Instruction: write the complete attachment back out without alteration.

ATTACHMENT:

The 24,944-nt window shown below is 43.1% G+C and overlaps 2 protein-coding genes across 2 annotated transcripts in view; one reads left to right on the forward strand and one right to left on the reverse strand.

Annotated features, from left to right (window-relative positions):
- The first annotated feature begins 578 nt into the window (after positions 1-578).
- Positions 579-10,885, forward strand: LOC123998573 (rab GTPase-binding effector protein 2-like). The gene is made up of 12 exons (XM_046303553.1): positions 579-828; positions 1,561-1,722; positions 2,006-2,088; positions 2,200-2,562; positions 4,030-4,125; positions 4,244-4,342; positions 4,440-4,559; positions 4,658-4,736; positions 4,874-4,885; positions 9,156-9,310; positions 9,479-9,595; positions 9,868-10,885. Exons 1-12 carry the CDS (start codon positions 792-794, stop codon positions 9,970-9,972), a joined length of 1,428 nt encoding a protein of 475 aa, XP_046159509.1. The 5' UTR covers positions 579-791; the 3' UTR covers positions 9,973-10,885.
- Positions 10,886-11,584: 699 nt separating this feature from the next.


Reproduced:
The 24,944-nt window shown below is 43.1% G+C and overlaps 2 protein-coding genes across 2 annotated transcripts in view; one reads left to right on the forward strand and one right to left on the reverse strand.

Annotated features, from left to right (window-relative positions):
- The first annotated feature begins 578 nt into the window (after positions 1-578).
- Positions 579-10,885, forward strand: LOC123998573 (rab GTPase-binding effector protein 2-like). The gene is made up of 12 exons (XM_046303553.1): positions 579-828; positions 1,561-1,722; positions 2,006-2,088; positions 2,200-2,562; positions 4,030-4,125; positions 4,244-4,342; positions 4,440-4,559; positions 4,658-4,736; positions 4,874-4,885; positions 9,156-9,310; positions 9,479-9,595; positions 9,868-10,885. Exons 1-12 carry the CDS (start codon positions 792-794, stop codon positions 9,970-9,972), a joined length of 1,428 nt encoding a protein of 475 aa, XP_046159509.1. The 5' UTR covers positions 579-791; the 3' UTR covers positions 9,973-10,885.
- Positions 10,886-11,584: 699 nt separating this feature from the next.